Once upon a time, there was a self-publishing podcast from which sprung the Facebook group The Smarter Artist. To create a platform where indie-writers could meet like-minded editors, a bunch of editors within this group of writers created the spin-off group The Smarter Artist Editors. Long story short, a dedicated few started a weekly thread sharing editing tips with the community, and we’re now ready to share these tips with the world.
Today, I’m sharing a tip from myself.
I have an outlining resource to share with you, and you might think ‘Wasn’t this thread for editing tips and tricks?’ Yes, yes, it is! But us editors (especially us developmental editors) often receive the question:
‘What is the best way to outline a story?’
Well… I’m sorry if this bursts anyone’s bubble, but there isn’t a universal best way to outline a story (I really am sorry!). Every writer will have their own preference, and even a single writer might feel the need to use different strategies depending on genre/the kind of story they want to tell at a particular moment in time.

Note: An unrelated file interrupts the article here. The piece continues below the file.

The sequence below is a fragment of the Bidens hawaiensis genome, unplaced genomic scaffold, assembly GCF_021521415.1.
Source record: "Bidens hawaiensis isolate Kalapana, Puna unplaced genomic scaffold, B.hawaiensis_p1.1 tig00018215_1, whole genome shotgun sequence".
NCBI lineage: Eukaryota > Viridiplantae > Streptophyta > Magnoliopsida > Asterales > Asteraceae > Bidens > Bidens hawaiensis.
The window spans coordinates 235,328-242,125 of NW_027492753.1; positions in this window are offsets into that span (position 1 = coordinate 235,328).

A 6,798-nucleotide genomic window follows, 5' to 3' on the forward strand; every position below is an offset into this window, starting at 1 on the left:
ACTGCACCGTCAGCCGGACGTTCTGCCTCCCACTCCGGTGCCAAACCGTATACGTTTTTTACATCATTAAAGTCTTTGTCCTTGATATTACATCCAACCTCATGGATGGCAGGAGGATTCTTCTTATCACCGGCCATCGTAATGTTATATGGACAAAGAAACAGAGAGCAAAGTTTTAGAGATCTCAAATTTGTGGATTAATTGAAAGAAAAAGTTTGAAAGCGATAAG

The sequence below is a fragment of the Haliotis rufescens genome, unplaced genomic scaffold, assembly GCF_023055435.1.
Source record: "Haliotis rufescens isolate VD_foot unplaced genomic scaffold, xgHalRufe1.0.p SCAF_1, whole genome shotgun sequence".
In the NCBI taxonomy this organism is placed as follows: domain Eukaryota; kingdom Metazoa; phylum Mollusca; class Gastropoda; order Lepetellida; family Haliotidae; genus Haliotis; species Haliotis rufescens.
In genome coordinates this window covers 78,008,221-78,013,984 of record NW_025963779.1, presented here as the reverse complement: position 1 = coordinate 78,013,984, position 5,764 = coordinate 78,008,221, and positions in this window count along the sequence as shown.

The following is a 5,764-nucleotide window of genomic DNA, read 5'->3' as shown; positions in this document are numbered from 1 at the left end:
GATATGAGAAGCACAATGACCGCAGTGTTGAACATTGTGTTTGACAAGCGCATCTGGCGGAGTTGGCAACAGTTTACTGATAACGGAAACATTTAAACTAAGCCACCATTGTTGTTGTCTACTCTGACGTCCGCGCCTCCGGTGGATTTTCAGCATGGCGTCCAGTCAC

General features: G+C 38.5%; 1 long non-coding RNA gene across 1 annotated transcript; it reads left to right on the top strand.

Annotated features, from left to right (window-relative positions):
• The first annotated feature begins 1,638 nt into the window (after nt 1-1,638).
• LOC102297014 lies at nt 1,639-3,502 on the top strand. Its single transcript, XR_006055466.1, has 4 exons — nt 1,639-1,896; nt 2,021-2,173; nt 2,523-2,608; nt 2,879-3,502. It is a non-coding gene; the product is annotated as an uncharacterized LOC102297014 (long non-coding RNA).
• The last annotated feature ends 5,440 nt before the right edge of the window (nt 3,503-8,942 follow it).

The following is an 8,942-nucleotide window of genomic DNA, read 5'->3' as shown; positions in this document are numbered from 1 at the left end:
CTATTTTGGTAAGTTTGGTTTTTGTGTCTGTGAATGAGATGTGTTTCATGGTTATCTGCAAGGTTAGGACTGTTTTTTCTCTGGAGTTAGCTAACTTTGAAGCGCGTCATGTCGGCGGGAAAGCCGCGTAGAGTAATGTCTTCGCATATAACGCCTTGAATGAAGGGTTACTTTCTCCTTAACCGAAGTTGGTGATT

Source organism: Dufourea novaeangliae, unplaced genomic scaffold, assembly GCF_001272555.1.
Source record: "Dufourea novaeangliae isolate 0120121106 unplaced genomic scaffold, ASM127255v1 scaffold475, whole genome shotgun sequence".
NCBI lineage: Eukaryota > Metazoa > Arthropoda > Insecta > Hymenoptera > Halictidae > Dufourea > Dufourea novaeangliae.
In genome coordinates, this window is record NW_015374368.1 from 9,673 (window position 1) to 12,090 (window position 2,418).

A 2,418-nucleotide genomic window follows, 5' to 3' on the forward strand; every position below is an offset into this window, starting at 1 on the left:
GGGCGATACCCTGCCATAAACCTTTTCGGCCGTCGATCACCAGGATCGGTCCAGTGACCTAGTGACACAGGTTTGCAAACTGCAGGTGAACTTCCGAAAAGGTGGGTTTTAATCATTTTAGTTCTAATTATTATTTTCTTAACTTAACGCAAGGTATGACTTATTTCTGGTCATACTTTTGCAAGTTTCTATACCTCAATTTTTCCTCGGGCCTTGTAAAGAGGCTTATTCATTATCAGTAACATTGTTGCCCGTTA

That doesn’t mean you have to start entirely from scratch and figure it out all by yourself! On the contrary 🙂 But there are so many books on outlining available because none of these outlining methods work for every single writer.
It’s really about finding the best way for you, and for the story you are working on right now, and that’s why I wanted to share this particular website. I recently stumbled across it when searching for outlining methods for a client, and I love how it provides so many different ways of going about an outline in one place. It makes it very easy to try and test them with the story you’re currently working on, and see what works and doesn’t work for you!
Do keep in mind that, when I say every writer will have their own preference, that it’s totally OK to take this bit from that method and that bit from that method and so on. None of these methods are set in stone; they’re meant as a guideline to make outlining easier for you, not as a set of limitations you have to impose on yourself. Go with what feels right for you and your story, even if that means a little mixing and matching.